Musicians on Album: Patrice Rushen (vocals, arrangements, production, piano, synths, percussion), Charles Mims Jnr (production, arrangements assist, handclapper), Freddie Washington (Bass guitar), David T. Walker (Guitar), Wali Ali (Guitar), Paul M. Jackson Jnr (Guitar), Marlo Henderson (Guitar), Gerry Brown (Drums), James Gadson (Drums), Leon Chancler (Drums), Charles Veal Jnr (Concertmaster), Rosemary Veal McLean (contractor), Israel Baker, Arnold Belnick, Assa Drori, Frank Foster, Endre Granat, Bob Sanow, Sheldon Sanow, Marcia Van Dyke, Dorothy Wade, Kenneth Yerke (Violin), Rollice Dale, Denyse N. Buffum, Virginia Majewski, Barbara Thomason (Viola), Paula Hochhalter, Nils Oliver (Cello), Raymond Lee Brown (Trumpet, Flugelhorn), Oscar Brahear (Trumpet, Flugelhorn), Don Myrick (Alto Sax), Bill Green (Tenor Sax), Glay Lawrey (Trombone and Baritone Horn), Maurice Spears (Bass Trombone), Kevin R. Carter Snr, Ulysses Nakayo Dupree, Tony Lewis, Lindsay Redmond, Larry Robinson (Handclappers)----SO MANY
Patrice Rushen : Posh Year Released : 1980 (2020) repress hand numbered 380/500 Produced by Charles Mims Jnr and Patrice Rushen Label: Elektra/Asylum Records/Strut Price Range: $50+AUD Speed: 33 1/3 RPM Album Before : Pizzazz (1979) Album After :Straight From The Heart (1982) Further Listening :Prelusion - Patrice Rushen (1974) LP : 1 x Orange LP Mood for enjoying: I enjoy putting this record on when you require music to soothe and relax. If your day or week isn't going so well and you need a bit of rest and relaxation, this one is an ideal choice. It has upbeat numbers and who doesn't like the funk! Track Listing:
LP Side A
Never Gonna Give You Up - 6:50
Don't Blame Me - 6:31
Look Up! - 3:41
I Need Your Love - 4:25
Side B Time Will Tell - 5:09
The Dream - 4:54
The Funk Won't Let You Down - 7:35
This Is All I Really Know - 4:41
What's in the Sleeve ? 1 x Orange LP, number 380/500 hand numbered copies. Lyric booklet included
"Working hard and long since dawn. Gonna call it a day. I need to be right by your side, Got so much to say" ~ I Need Your Love - Side A
Welcome to Spin #26 - Patrice Rushen - Posh
I hope that you all have been having a nice relaxing week and settled in nicely to read our Spin #26 on this fine Sunday afternoon. I have chosen the feel good album by Patrice Rushen, 'Posh'. I'd heard a couple of her songs before purchasing 'Posh' on a whim and I am so glad that I did, as she is a fantastic artist.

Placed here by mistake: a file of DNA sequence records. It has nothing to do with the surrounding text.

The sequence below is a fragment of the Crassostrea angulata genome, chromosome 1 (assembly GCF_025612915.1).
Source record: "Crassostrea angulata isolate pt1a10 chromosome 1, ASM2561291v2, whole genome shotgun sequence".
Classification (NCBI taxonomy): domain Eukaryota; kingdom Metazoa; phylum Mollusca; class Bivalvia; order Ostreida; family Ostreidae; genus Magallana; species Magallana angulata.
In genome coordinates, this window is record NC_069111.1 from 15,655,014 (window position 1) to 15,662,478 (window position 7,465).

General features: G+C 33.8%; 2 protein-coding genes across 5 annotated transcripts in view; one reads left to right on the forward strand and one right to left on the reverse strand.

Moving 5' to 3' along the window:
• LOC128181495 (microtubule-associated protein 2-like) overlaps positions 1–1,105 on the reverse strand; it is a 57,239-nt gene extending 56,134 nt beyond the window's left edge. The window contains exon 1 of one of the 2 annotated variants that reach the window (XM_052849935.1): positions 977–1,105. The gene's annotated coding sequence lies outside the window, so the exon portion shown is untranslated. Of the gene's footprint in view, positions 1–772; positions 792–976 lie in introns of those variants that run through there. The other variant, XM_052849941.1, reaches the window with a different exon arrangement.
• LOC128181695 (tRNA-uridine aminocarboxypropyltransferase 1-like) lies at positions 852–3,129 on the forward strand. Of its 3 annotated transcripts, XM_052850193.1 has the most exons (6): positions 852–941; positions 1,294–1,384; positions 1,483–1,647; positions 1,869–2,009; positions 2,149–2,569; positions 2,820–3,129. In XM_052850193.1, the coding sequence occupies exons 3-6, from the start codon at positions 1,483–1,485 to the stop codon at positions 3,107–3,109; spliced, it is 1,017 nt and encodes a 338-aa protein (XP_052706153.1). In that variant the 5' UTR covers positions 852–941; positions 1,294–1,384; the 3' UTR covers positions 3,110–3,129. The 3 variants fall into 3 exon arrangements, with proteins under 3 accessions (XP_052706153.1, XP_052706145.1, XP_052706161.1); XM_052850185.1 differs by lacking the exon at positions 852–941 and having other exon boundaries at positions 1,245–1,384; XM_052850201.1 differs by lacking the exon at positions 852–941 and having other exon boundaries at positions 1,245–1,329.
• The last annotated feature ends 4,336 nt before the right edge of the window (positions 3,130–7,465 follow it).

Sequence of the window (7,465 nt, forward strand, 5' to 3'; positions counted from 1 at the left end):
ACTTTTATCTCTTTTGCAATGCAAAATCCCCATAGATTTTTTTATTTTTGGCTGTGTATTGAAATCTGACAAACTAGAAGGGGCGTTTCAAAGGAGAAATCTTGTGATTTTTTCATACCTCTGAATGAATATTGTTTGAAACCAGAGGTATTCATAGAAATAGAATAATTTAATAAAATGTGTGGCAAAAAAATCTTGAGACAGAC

For the review I have used the turntable set-up in our front sun room so I can play it loud and enjoy the warmth coming in through the windows. This system is the Audio Technica AT-LP60XBT and the Marshall Woburn II speaker. Plus our 3 1/2 year old son and 1 year old daughter get a chance to listen and dance along whilst playing.
Photo of Charles Mims Jnr and Patrice Rushen in the studio
Drop the Needle (of course means place the stylus nicely on your wax):
Another standout in the quality department when it comes to Vinyl Me, Please releases. I managed to pick up a copy of 'Posh' as I liked what I heard via steaming services. I didn't realise at the time of purchasing this album but there were only 500 pressed and the back of the record shows that I have #380 (handwritten). Now before stumbling across this album I didn't know a lot about Patrice Rushen other than Will Smith used one of her songs for Men In Black, 'Black Suits Comin' (Nod Ya Head) and that Prince had a crush on her.
The orange LP matches the dream like sequence on the front cover of this record which has Rushen standing by the window and fireplace. It's one of those albums that you open up the provided lyric book and follow along with a nice drink in hand. Has a similar feeling whilst listening to Spin #4 Lionel Richie - Can't Slow Down or Spin #17 Mavis Staples - Self-titled.
Now that I have found a comfortable spot on the chair by the sunny window, I hear the stylus hitting the grooves of first track, 'Never Gonna Give You Up'. From the first sounds of this opener you can tell that you are in for a funky time as Rushen's delightful and easy to listen to voice comes through the Woburn II speaker. I enjoyed the back and forth from Rushen and bassist Freddie Washington. Check out the performance they did on Soul Train here. 'Never Gonna Give You Up' has a drawn out orchestral section that invites you up on your feet and start dancing. Don't be shy if you are dancing whilst reading this one as it happened to us.
First word that pops into my head whilst the second track on the album plays is sultry. 'Don't Blame Me' has that funky bassline of Washington supporting Rushen as she navigates her way nicely through this track. You can really feel the relationships between all involved and there is a nice moment where Rushen takes control with the electric piano. You can tell that she has a lot of tools in her belt when it comes to the vision of this album, just by the cohesiveness and production quality. You can hear the instruments so clearly on all levels during this pressing and nothing is muddled. I feel that so many pressings lately have failed in the QC department, whether that is sound or physical issues with the record. There is just huge demand these days for artists to press their records but not enough equipment being invested into.